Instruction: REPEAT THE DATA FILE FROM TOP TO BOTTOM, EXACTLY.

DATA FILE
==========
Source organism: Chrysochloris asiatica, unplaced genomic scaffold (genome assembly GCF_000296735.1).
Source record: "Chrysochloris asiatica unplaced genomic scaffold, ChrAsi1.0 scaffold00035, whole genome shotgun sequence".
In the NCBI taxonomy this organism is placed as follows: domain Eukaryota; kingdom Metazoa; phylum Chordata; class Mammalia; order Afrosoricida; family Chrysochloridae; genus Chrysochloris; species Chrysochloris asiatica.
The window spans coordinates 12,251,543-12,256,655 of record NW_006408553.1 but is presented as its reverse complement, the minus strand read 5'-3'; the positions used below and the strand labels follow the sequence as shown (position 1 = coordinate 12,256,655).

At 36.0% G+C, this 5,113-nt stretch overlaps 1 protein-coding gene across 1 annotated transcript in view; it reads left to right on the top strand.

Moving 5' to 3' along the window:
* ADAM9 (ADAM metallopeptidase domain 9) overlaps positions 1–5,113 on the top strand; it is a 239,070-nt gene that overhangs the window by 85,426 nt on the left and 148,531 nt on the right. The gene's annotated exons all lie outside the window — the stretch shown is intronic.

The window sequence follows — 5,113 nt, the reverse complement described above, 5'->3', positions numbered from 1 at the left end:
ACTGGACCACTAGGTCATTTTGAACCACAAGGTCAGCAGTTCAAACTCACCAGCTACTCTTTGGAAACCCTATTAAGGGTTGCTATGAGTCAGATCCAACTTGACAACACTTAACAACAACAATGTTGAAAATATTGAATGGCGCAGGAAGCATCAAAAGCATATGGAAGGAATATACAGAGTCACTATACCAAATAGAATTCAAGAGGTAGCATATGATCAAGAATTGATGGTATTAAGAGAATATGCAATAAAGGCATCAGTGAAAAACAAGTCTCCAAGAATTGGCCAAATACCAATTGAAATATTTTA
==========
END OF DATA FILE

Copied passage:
Source organism: Chrysochloris asiatica, unplaced genomic scaffold (genome assembly GCF_000296735.1).
Source record: "Chrysochloris asiatica unplaced genomic scaffold, ChrAsi1.0 scaffold00035, whole genome shotgun sequence".
In the NCBI taxonomy this organism is placed as follows: domain Eukaryota; kingdom Metazoa; phylum Chordata; class Mammalia; order Afrosoricida; family Chrysochloridae; genus Chrysochloris; species Chrysochloris asiatica.
The window spans coordinates 12,251,543-12,256,655 of record NW_006408553.1 but is presented as its reverse complement, the minus strand read 5'-3'; the positions used below and the strand labels follow the sequence as shown (position 1 = coordinate 12,256,655).

At 36.0% G+C, this 5,113-nt stretch overlaps 1 protein-coding gene across 1 annotated transcript in view; it reads left to right on the top strand.

Moving 5' to 3' along the window:
* ADAM9 (ADAM metallopeptidase domain 9) overlaps positions 1–5,113 on the top strand; it is a 239,070-nt gene that overhangs the window by 85,426 nt on the left and 148,531 nt on the right. The gene's annotated exons all lie outside the window — the stretch shown is intronic.

The window sequence follows — 5,113 nt, the reverse complement described above, 5'->3', positions numbered from 1 at the left end:
ACTGGACCACTAGGTCATTTTGAACCACAAGGTCAGCAGTTCAAACTCACCAGCTACTCTTTGGAAACCCTATTAAGGGTTGCTATGAGTCAGATCCAACTTGACAACACTTAACAACAACAATGTTGAAAATATTGAATGGCGCAGGAAGCATCAAAAGCATATGGAAGGAATATACAGAGTCACTATACCAAATAGAATTCAAGAGGTAGCATATGATCAAGAATTGATGGTATTAAGAGAATATGCAATAAAGGCATCAGTGAAAAACAAGTCTCCAAGAATTGGCCAAATACCAATTGAAATATTTTA